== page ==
by Valentina Valentini
October in Vilnius; sweet, sunny autumn with warmth in the color of the leaves, from yellow to red, and storks’ nests on the roofs. Suddenly, the temperature changes, the light becomes gray, it’s cold and windy (but the heating won’t be turned on until November - a government decision). On Sunday, the 9th of October, the political elections were held, without any apparent clamor. A young intellectual, when asked to give an evaluation, replies that he is indifferent to politics, that they don’t touch him and his personal endeavors, his life. Monday we learn that the social-democratic party won. As Minister of Culture, the ex-director of the Lithuanian Philharmonic (the pride of Lithuanians) was appointed - a man who had been the agent of Rostropovich, who had spent several years in Europe and is approved by the intellectuals, who expect good things from him.
A Klapeida, una cittŕ distante 300 Km da Vilnius, che si affaccia sul mar Baltico, si č svolta la seconda edizione del Tinklai, II International Short Film Festival ideata da un giovane regista lituano in sintonia con Sarunas Bartas: forte presenza, naturalmente di opere dei paesi baltici, ma anche dall’ex-Yugoslavia, dalla Grecia, ecc. A chiusura del festival, l’ultima proiezione avviene all’interno di una stazione di osservazione ornitologica dove lo schermo č collocato in una delle reti allestite per imprigionare - transitoriamente - gli uccelli che emigrano verso i paesi caldi. In questo caso a essere catturati - dalle immagini - erano gli spettatori.
In Klapeida, a city 300km away from Vilnius, which overlooks the Baltic Sea, took place the 2nd edition of the Tinkai, II International Short Film Festival conceived by a young Lithuanian director in tune with Ćarunas Bartas: naturally, a majority of works were from the Baltic countries, but also from ex-Yugoslavia, Greece, etc. At the end of the festival, the last projection was shown inside an ornitologic viewing station, where the screen was placed in one of the nets put up to temporarily imprison the birds which emigrate towards warmer countries. In this case, the spectators were the ones being captured.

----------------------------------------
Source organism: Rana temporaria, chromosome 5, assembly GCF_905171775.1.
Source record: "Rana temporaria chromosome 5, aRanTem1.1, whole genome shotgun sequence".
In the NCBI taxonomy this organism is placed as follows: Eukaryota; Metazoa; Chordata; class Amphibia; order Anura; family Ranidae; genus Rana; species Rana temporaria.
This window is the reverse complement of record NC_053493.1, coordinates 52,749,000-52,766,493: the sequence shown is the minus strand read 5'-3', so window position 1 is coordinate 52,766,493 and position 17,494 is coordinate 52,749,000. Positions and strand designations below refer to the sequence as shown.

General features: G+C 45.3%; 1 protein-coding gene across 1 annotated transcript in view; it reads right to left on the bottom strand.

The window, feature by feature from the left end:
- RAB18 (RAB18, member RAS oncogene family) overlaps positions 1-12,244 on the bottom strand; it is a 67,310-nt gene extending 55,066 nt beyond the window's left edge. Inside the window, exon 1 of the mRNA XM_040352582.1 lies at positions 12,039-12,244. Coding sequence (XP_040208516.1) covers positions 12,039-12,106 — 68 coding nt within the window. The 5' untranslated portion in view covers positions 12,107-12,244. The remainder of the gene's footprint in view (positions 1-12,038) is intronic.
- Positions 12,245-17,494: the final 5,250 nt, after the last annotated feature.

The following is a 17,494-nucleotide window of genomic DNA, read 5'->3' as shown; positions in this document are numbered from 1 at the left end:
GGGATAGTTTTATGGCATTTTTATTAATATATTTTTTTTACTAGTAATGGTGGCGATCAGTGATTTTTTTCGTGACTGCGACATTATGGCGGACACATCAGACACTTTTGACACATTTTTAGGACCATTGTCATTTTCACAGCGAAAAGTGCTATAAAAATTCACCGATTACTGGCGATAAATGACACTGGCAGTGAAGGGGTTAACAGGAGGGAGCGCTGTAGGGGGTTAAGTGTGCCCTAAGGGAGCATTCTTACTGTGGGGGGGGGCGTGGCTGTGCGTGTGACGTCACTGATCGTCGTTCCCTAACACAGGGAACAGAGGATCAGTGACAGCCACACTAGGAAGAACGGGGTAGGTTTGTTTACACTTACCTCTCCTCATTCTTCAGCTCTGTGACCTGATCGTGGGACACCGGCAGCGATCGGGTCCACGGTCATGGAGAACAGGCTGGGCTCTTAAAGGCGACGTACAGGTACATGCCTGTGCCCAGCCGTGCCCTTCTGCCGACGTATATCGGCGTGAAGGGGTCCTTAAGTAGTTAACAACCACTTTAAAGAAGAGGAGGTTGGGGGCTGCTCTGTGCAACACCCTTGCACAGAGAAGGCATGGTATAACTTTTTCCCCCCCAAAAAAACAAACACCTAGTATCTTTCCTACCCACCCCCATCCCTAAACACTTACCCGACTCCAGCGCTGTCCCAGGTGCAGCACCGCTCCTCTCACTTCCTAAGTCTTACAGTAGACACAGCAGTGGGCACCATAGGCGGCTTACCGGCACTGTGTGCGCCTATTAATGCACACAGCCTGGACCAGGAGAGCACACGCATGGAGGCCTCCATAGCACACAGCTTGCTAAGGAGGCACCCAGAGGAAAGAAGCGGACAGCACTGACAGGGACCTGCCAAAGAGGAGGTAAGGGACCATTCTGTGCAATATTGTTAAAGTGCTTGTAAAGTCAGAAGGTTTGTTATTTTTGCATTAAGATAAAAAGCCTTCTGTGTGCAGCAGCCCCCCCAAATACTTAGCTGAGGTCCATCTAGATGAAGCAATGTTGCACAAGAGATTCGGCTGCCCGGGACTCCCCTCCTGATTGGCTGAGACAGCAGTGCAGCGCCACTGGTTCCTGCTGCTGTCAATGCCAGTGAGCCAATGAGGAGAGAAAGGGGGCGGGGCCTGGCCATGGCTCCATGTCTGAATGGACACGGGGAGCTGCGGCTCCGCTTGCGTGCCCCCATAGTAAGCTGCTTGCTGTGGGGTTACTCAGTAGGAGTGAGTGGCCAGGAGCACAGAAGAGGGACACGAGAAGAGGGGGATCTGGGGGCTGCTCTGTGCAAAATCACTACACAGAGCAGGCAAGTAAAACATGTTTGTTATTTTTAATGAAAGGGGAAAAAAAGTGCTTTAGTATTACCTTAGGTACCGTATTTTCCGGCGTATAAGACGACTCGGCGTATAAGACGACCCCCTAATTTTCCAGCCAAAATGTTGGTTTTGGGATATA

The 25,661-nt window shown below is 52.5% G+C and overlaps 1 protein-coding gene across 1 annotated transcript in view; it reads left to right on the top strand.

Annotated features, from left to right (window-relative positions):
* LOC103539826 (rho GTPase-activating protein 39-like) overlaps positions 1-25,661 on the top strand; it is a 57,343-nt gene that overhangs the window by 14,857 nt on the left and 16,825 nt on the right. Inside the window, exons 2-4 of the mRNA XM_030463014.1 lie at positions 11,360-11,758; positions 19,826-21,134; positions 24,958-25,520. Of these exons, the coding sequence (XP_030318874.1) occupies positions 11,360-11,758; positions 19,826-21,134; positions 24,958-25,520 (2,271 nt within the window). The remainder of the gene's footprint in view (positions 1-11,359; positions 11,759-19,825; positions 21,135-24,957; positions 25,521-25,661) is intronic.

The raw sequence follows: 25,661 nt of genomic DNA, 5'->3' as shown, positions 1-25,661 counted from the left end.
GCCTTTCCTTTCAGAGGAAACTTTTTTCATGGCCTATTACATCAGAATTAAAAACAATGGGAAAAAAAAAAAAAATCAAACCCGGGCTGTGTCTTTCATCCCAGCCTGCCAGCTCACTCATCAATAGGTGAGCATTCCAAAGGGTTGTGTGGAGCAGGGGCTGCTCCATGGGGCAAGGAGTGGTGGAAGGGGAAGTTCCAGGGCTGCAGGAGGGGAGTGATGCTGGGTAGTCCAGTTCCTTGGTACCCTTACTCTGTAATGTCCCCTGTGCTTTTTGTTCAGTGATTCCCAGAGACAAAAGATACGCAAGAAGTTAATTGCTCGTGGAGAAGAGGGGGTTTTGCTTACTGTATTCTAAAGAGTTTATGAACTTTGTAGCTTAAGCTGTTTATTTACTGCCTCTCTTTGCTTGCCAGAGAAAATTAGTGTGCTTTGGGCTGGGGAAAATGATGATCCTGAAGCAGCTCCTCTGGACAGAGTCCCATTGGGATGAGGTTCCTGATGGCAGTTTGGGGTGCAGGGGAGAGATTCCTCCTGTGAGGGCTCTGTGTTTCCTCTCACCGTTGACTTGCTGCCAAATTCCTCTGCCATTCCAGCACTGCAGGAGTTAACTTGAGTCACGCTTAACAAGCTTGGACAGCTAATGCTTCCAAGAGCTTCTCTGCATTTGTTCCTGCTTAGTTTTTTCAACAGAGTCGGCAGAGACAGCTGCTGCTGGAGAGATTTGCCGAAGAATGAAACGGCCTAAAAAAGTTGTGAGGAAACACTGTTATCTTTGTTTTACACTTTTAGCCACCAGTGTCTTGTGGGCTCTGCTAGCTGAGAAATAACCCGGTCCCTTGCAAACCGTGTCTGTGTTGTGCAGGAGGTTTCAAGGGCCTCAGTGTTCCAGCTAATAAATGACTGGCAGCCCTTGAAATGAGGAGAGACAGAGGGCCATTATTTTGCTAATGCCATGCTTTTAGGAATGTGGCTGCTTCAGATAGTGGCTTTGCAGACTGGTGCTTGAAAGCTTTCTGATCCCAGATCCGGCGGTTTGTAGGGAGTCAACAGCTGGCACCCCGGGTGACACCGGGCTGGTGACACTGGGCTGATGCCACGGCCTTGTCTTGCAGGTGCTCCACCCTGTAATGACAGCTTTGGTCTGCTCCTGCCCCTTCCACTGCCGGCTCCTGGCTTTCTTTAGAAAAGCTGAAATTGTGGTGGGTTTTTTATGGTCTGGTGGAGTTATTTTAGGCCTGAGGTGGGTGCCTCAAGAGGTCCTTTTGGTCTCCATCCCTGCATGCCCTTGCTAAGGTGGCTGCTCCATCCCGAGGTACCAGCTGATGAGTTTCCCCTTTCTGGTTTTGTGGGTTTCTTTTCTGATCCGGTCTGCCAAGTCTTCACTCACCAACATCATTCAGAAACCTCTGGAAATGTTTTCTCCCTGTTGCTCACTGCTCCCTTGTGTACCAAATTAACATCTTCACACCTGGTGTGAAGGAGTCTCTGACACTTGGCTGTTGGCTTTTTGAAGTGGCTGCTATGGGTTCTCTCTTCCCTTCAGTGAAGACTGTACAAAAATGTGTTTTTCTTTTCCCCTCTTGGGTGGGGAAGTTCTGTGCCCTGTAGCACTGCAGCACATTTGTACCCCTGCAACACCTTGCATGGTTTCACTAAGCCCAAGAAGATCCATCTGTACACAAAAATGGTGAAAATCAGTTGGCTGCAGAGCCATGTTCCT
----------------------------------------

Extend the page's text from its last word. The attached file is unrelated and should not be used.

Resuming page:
In Vilnuis, at the Contemporary Art Center (CAC), the exhibition set up by Dainus Lićkeviĺius was presented as part of the project Parallel Progressions (existing and non-existing works) in which 6 video presentations designed and made specifically for the basement of the CAC by 6 young artists from Vilnius are shown. The themes, writes curator Raimundas Malaćauskas, are “the non-identity of self, the confines of imagination, culture and political identity, sex with the UFOs, the role of the artist in society and his double, autobiography and technologies, everyday life.” And more. Artists and critics justly took repossession of the historical past, constituted by the Fluxus movement and of one of its most vital founders, the Lithuanian George Maciunas, to whom from 1997 a permanent exhibition was dedicated inside the CAC which exhibits works from the Silverman collection of New York. In fact, the hypothesis behind the project Parallel Progressions, emphasizes the dematerializing aspect of art; that is, the idea of a fluid artistic practice. The term “parallel progressions” taken from musical terminology, writes the curator, refers to the procedure used to elaborate two themes together and, in particular, to the heterogeneous artistic practices which have been legitimized. In short, even in Lithuania the video suffers a minority complex and looks for strategies to coexist with the major artforms without being labeled alternative or conflictual.